How does PurePath visualization help me analyze web requests end-to-end?

Through PurePath technology, Dynatrace enables you to efficiently find the proverbial needle in the haystack and focus on those few requests (out of tens of thousands) that you’re interested in. You can view requests from multiple vantage points—from the perspective of the services you’re responsible for or from the point of view of where a request originates in your system. With PurePath, you really do get an end-to-end view into each web request.

PurePath for method-level transaction analysis

The first step in your analysis should be to locate those requests that you want to analyze at a granular level. Filters can be used to narrow down many thousands of requests to just those few requests that are relevant to your analysis. This can be achieved during problem analysis by following the root-cause analysis drill downs (select Problems from the navigation menu to start problem analysis), or manually by segmenting your requests using the advanced filtering mechanisms in service flow and outlier analysis. Ultimately, you’ll likely discover a handful of requests that require deeper analysis. This is where PurePath analysis comes in.

Detection of a single request

In the example below, the service easyTravel Customer Frontend received 138,000 service requests during the selected 2-hour time frame. This is an unwieldy number of requests to work with, so we need to narrow down these results.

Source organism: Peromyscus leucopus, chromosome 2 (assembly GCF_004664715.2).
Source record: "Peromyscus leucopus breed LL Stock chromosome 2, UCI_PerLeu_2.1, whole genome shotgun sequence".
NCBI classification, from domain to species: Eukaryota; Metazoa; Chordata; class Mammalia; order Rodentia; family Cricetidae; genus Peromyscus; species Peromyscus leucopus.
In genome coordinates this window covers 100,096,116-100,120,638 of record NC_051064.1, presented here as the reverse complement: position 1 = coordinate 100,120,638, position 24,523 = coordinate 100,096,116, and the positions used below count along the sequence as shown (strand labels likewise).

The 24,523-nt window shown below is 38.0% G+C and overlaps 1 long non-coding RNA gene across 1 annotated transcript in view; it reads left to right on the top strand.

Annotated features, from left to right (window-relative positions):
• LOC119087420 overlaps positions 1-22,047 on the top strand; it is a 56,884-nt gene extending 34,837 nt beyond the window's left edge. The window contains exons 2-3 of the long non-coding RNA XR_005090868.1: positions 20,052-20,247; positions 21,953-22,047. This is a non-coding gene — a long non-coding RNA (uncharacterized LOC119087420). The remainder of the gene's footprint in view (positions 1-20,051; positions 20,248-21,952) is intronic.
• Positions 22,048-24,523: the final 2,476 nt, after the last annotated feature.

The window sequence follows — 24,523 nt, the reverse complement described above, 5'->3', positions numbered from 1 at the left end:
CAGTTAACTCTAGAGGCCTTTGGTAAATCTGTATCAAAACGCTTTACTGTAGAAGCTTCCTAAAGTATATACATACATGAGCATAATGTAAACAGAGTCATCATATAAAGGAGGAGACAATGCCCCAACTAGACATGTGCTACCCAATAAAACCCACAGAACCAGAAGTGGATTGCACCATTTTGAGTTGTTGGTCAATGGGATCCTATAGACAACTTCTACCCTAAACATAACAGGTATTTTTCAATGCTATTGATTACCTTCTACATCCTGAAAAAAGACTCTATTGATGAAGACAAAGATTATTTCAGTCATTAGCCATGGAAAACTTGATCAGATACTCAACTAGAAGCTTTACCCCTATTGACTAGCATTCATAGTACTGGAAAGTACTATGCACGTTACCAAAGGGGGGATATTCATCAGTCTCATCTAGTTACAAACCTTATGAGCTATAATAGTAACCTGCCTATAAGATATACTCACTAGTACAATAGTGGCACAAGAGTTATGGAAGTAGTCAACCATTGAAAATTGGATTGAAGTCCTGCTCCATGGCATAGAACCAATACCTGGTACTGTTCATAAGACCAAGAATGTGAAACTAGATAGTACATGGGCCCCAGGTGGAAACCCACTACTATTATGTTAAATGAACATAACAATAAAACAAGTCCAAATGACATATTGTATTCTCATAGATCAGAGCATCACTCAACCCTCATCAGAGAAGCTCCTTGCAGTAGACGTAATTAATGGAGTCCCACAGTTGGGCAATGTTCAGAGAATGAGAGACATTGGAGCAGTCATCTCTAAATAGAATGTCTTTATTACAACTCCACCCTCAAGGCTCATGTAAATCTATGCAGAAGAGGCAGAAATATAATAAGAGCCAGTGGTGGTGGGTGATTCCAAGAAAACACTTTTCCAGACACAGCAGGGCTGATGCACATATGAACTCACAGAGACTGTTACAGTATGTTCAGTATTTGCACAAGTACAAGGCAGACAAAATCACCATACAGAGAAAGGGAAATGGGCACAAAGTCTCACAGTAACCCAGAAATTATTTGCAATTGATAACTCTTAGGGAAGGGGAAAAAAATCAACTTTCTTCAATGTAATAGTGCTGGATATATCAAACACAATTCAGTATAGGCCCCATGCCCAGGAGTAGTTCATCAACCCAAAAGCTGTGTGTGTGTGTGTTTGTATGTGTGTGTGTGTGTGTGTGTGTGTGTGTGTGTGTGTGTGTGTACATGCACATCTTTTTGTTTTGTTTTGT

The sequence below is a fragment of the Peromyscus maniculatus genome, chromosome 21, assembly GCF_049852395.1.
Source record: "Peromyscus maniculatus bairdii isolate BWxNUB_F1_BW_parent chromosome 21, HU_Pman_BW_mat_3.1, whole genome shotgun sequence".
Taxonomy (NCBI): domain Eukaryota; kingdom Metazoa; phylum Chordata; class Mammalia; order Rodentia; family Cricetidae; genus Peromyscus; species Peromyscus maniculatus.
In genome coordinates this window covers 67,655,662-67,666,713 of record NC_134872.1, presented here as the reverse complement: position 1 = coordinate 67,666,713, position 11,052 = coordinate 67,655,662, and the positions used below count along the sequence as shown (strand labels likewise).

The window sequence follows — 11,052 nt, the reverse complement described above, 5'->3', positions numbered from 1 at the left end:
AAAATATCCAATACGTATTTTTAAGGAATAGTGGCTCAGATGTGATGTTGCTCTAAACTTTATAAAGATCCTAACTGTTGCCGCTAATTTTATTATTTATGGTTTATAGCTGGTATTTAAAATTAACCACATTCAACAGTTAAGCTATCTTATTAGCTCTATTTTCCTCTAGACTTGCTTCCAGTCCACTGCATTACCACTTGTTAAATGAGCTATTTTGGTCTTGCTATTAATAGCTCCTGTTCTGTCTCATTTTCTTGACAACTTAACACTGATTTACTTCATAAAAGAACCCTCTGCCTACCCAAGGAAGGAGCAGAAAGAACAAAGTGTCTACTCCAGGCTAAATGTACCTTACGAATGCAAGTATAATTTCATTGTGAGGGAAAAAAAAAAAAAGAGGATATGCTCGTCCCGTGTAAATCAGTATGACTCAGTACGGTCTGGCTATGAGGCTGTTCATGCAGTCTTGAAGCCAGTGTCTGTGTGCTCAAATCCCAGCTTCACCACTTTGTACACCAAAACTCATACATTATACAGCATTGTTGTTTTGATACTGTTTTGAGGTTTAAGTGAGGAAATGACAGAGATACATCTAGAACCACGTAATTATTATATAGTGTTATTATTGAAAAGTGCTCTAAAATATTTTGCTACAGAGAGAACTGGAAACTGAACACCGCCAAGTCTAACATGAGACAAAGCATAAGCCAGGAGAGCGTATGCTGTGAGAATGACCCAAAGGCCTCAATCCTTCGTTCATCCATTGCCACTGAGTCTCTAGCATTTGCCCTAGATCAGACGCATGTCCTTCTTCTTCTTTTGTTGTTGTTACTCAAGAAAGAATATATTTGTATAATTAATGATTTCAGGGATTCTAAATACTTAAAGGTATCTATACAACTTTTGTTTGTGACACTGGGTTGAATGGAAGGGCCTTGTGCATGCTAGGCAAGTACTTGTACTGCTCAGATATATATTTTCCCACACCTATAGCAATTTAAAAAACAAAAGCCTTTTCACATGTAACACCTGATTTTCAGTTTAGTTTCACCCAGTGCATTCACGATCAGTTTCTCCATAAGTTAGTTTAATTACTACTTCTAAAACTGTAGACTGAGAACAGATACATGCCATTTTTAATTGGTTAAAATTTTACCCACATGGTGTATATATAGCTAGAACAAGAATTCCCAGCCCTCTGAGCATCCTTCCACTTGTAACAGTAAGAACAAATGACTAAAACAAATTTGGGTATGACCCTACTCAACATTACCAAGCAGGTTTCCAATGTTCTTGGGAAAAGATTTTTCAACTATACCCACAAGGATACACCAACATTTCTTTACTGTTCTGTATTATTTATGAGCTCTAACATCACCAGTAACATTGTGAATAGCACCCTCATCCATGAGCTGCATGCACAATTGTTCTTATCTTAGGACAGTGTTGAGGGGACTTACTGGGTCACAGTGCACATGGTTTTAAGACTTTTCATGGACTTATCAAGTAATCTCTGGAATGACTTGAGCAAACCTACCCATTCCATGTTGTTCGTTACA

Suppose that we’re interested specifically in those requests that call the Authentication Service. As this service doesn’t have a significant contribution in the overall response time, it's enclosed within the aggregated entry called 5 services. By clicking this specific aggregate and selecting AuthenticationService, we see that there are only 656 of these (see image below). To focus on this subset of requests, click the Filter service flow button after selecting the desired chain of service calls that you want to analyze.

After filtering the service flow, we see the selected subset of services (see below). This fraction indicates that we're looking only at transactions where easyTravel Customer Frontend calls AuthenticationService, which in turn calls easyTravel-Business MongoDB.

As you can see, 75% of the easyTravel Customer Frontend requests that call AuthenticationService also call VerificationService. These are the requests we want to focus our analysis on. Therefore, let’s add VerificationService as a second filter parameter to further narrow down the analysis. To do this, select VerificationService and then click the View PurePaths button in the upper right box to access the list of PurePaths that are initiated by easyTravel Customer Frontend. The View PurePaths button in the pane on the lower right would show you the PurePaths that were initiated by VerificationService (as this is the currently selected service in the service flow).

PurePaths view includes a list of single requests that you can browse, sort, filter, and analyze. For the given time frame, you can see the 100 last single requests that were initiated by the service that is being analyzed (the easyTravel Customer Frontend service in this example) that also match the filter criteria. You can sort these single requests by Response time, CPU time, Method, or Response code. To view the PurePath of a single request, expand the Details column and click View PurePath.